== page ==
(Paris) Since its IPO in 2013, Twitter has only been profitable sporadically. Does its takeover by Elon Musk offer more encouraging financial prospects for the blue bird social network?
In mid-April, the multi-billionaire said in an interview at the Ted2022 conference that his decision to acquire the company was not based on economic motivations.
“It’s not a way to make money,” assured the whimsical boss of Tesla. “I just have the strong intuition that having a platform that is public and open to as many people as possible is extremely important for the future of our civilization. »
Listed on the New York Stock Exchange for just under 9 years, Twitter has posted a net loss every year except 2018 and 2019, when the group made just over $1 billion in profit.
Bought by Mr. Musk for 44 billion dollars, it looks like a financial dwarf compared to the Facebook juggernaut, whose market valuation is more than 500 billion dollars.
Twitter’s income comes mainly from advertising, but the platform does not attract enough Internet users to generate considerable revenue.
At the end of 2021, it claimed 217 million so-called “monetizable” users, that is to say exposed to advertising on the platform, far from the 1.93 billion Facebook subscribers.
Twitter is due to release its first quarter results on Thursday. Wall Street is forecasting earnings of 3 cents per share and revenue of $1.2 billion.
If profitability does not seem to be Elon Musk’s priority, the richest man in the world will seek at least not to lose money, especially since part of the acquisition could be financed by his funds. clean.
In a document filed with the American stock market policeman last week, the entrepreneur had indeed said that he had secured 46.5 billion dollars, 21 billion coming from his personal fortune and the rest from loans granted by the bank Morgan Stanley and a banking pool which notably includes Société Générale and BNP Paribas.
Mr. Musk has not yet detailed how he intends to increase the turnover of Twitter except for a tweet, where he suggested lowering the price of the paid version of the network, Twitter Blue , (currently billed at $2.99 per month), grant a certified account to paying subscribers, and remove advertising for those customers.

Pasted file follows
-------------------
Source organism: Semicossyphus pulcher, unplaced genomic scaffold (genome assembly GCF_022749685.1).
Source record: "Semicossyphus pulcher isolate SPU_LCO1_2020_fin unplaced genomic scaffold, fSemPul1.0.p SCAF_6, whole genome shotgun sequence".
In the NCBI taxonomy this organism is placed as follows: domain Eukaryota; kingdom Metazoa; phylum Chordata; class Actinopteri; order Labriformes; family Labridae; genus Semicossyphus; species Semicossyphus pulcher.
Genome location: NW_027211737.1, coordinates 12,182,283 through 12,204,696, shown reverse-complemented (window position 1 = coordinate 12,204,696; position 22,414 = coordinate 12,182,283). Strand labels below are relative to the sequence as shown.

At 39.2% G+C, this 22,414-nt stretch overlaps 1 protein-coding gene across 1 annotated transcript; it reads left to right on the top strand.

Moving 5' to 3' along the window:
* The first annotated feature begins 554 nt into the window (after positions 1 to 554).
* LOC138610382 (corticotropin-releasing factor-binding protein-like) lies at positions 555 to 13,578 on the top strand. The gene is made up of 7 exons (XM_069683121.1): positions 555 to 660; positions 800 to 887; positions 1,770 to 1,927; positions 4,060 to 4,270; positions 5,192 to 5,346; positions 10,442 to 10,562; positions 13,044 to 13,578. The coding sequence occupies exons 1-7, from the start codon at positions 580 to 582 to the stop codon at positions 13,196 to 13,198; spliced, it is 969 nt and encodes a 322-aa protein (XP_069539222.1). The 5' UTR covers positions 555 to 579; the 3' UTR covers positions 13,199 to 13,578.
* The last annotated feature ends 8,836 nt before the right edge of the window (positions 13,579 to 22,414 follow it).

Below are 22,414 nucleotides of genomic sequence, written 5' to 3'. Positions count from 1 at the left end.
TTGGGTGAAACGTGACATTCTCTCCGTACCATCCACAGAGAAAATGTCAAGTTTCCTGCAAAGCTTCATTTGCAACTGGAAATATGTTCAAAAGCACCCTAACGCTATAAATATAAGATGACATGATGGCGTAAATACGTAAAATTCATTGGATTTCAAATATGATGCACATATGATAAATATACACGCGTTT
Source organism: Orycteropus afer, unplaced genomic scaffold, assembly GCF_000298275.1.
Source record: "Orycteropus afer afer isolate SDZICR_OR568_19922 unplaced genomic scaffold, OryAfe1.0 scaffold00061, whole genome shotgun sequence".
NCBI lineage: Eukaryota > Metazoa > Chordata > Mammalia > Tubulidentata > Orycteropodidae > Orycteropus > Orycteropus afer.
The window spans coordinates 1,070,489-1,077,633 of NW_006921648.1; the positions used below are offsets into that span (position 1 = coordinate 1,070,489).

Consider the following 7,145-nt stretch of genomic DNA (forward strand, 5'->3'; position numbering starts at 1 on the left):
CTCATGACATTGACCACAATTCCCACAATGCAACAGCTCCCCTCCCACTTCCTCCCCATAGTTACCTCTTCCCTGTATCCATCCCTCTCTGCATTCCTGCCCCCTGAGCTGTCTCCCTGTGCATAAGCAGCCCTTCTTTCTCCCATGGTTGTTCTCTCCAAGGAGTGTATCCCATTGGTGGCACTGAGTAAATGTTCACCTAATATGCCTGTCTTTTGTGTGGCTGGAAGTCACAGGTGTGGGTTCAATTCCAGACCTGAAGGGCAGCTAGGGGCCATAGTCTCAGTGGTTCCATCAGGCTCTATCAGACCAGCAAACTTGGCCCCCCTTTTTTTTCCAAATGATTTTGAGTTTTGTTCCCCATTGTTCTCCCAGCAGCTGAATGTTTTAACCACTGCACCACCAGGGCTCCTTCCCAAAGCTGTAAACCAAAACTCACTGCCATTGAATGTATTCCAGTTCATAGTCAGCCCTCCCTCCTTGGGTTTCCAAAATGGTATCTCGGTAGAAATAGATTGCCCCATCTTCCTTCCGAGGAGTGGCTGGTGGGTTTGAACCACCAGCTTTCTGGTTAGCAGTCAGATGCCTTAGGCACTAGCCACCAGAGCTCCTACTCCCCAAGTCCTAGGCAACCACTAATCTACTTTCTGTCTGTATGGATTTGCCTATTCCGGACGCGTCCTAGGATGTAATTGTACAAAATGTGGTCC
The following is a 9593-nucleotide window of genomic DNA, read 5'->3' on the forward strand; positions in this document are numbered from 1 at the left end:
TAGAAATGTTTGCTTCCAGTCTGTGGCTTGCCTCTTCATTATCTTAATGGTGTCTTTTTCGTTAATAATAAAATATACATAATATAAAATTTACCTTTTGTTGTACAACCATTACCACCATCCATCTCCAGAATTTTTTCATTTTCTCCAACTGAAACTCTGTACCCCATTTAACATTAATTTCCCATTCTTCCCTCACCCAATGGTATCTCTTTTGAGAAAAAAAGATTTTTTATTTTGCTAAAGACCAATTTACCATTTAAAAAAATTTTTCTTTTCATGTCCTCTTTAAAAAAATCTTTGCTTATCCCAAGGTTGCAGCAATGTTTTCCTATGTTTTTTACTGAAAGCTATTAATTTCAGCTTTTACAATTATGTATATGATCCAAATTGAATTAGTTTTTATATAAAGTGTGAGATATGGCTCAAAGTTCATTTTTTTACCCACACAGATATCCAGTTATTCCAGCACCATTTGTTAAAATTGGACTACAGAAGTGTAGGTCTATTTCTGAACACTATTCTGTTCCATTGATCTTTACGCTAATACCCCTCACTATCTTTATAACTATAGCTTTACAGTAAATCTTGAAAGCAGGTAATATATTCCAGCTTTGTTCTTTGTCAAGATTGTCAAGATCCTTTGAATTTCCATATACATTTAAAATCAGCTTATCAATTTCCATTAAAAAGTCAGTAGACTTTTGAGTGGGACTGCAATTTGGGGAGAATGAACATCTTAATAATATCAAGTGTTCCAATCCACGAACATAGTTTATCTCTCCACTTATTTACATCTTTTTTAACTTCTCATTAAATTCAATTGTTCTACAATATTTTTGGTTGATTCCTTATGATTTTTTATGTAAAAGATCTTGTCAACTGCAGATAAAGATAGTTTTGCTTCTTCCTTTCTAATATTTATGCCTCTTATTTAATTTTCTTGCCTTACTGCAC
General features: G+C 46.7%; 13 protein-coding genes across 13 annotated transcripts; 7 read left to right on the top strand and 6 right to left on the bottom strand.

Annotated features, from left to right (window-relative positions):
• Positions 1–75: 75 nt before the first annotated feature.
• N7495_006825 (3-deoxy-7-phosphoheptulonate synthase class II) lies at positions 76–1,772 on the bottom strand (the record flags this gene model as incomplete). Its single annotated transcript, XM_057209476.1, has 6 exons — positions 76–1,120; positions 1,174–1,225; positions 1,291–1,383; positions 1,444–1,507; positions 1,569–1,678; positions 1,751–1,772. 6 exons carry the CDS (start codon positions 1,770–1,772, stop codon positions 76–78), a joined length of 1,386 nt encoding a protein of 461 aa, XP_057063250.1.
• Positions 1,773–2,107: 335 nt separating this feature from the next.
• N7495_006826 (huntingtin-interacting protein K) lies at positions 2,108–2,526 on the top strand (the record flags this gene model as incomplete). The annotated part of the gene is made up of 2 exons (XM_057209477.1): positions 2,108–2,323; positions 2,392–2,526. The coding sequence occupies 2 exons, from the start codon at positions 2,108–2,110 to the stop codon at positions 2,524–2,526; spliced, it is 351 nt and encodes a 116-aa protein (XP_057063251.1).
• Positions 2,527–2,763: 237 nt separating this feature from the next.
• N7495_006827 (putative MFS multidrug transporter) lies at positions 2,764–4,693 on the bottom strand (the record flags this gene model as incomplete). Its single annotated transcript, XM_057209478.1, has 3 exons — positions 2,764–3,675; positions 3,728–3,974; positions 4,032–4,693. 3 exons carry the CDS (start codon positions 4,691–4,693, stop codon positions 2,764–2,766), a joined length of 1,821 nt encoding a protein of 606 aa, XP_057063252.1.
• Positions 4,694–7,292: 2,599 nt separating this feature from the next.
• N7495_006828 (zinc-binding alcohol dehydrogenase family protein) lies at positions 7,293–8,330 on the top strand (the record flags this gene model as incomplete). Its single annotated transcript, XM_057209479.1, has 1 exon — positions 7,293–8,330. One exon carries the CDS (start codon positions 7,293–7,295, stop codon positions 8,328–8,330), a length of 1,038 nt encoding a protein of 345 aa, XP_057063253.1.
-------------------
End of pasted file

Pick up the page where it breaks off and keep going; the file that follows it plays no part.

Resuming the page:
He later removed that post.
One of the other avenues for the boss of Tesla would be to reduce the workforce of Twitter, which could go hand in hand with his desire to reduce content moderation on the platform.
At the end of 2021, the Californian group had 7,500 employees worldwide. According to a study by the New York University Business School, Twitter employed nearly 1,500 moderators in 2020.
Mr. Musk could also seek to accelerate the growth of the number of users and therefore advertising revenue or to add new paid features to the platform.
“He has his own plan in mind,” said CFRA analyst Angelino Zino. “If he manages to implement a model with subscription offers while keeping the free options, it could work”.
By financing a significant portion of the acquisition with bank loans, Mr. Musk will increase Twitter’s level of debt.
The rating agency S&P, which noted this situation, indicated on Monday that it was considering lowering the social network’s credit rating by several notches, currently at BB+, giving it a negative outlook.
For Angelino Zino, the main question is not so much Twitter’s debt as Mr. Musk’s personal contribution and the form in which it will materialize.
The billionaire could in particular join forces with other investors so as not to commit his fortune alone.
“If he brings other bright minds to his side, he will likely increase his chances of success,” Zino said.